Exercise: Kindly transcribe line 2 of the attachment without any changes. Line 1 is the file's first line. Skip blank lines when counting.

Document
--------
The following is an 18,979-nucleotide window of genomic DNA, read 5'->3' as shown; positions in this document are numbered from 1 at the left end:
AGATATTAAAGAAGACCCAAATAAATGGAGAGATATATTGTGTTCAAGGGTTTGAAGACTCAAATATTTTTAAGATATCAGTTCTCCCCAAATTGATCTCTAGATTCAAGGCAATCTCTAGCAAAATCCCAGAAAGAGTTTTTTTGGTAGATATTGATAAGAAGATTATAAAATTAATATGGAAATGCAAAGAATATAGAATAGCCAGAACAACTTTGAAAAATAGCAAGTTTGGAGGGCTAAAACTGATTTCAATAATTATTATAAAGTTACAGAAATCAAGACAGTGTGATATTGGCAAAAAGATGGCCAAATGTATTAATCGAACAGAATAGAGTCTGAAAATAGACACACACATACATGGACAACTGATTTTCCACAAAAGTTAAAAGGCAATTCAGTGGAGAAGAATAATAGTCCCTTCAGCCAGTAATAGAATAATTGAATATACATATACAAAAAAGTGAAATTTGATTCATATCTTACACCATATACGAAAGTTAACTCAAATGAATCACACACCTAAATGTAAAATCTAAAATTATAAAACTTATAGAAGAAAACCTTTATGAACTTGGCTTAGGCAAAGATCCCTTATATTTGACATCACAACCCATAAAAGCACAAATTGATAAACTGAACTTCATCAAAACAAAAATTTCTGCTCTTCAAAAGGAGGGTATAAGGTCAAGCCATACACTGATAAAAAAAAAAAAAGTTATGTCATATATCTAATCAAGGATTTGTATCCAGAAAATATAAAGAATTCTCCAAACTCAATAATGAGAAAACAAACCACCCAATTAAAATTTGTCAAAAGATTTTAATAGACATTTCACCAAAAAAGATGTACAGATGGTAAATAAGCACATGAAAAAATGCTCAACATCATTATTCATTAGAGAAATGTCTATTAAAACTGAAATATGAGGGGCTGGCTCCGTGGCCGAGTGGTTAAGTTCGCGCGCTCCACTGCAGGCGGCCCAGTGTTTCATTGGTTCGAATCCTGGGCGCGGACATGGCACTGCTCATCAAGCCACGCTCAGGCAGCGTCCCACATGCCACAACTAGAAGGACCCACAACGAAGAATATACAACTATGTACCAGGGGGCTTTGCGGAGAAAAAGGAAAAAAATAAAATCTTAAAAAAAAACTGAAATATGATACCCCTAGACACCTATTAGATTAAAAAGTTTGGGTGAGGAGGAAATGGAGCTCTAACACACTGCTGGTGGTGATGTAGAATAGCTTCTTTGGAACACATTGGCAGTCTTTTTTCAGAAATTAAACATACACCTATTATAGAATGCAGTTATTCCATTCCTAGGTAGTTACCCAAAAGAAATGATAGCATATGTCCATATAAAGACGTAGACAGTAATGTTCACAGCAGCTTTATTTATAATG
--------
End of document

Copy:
AGATATTAAAGAAGACCCAAATAAATGGAGAGATATATTGTGTTCAAGGGTTTGAAGACTCAAATATTTTTAAGATATCAGTTCTCCCCAAATTGATCTCTAGATTCAAGGCAATCTCTAGCAAAATCCCAGAAAGAGTTTTTTTGGTAGATATTGATAAGAAGATTATAAAATTAATATGGAAATGCAAAGAATATAGAATAGCCAGAACAACTTTGAAAAATAGCAAGTTTGGAGGGCTAAAACTGATTTCAATAATTATTATAAAGTTACAGAAATCAAGACAGTGTGATATTGGCAAAAAGATGGCCAAATGTATTAATCGAACAGAATAGAGTCTGAAAATAGACACACACATACATGGACAACTGATTTTCCACAAAAGTTAAAAGGCAATTCAGTGGAGAAGAATAATAGTCCCTTCAGCCAGTAATAGAATAATTGAATATACATATACAAAAAAGTGAAATTTGATTCATATCTTACACCATATACGAAAGTTAACTCAAATGAATCACACACCTAAATGTAAAATCTAAAATTATAAAACTTATAGAAGAAAACCTTTATGAACTTGGCTTAGGCAAAGATCCCTTATATTTGACATCACAACCCATAAAAGCACAAATTGATAAACTGAACTTCATCAAAACAAAAATTTCTGCTCTTCAAAAGGAGGGTATAAGGTCAAGCCATACACTGATAAAAAAAAAAAAAGTTATGTCATATATCTAATCAAGGATTTGTATCCAGAAAATATAAAGAATTCTCCAAACTCAATAATGAGAAAACAAACCACCCAATTAAAATTTGTCAAAAGATTTTAATAGACATTTCACCAAAAAAGATGTACAGATGGTAAATAAGCACATGAAAAAATGCTCAACATCATTATTCATTAGAGAAATGTCTATTAAAACTGAAATATGAGGGGCTGGCTCCGTGGCCGAGTGGTTAAGTTCGCGCGCTCCACTGCAGGCGGCCCAGTGTTTCATTGGTTCGAATCCTGGGCGCGGACATGGCACTGCTCATCAAGCCACGCTCAGGCAGCGTCCCACATGCCACAACTAGAAGGACCCACAACGAAGAATATACAACTATGTACCAGGGGGCTTTGCGGAGAAAAAGGAAAAAAATAAAATCTTAAAAAAAAACTGAAATATGATACCCCTAGACACCTATTAGATTAAAAAGTTTGGGTGAGGAGGAAATGGAGCTCTAACACACTGCTGGTGGTGATGTAGAATAGCTTCTTTGGAACACATTGGCAGTCTTTTTTCAGAAATTAAACATACACCTATTATAGAATGCAGTTATTCCATTCCTAGGTAGTTACCCAAAAGAAATGATAGCATATGTCCATATAAAGACGTAGACAGTAATGTTCACAGCAGCTTTATTTATAATG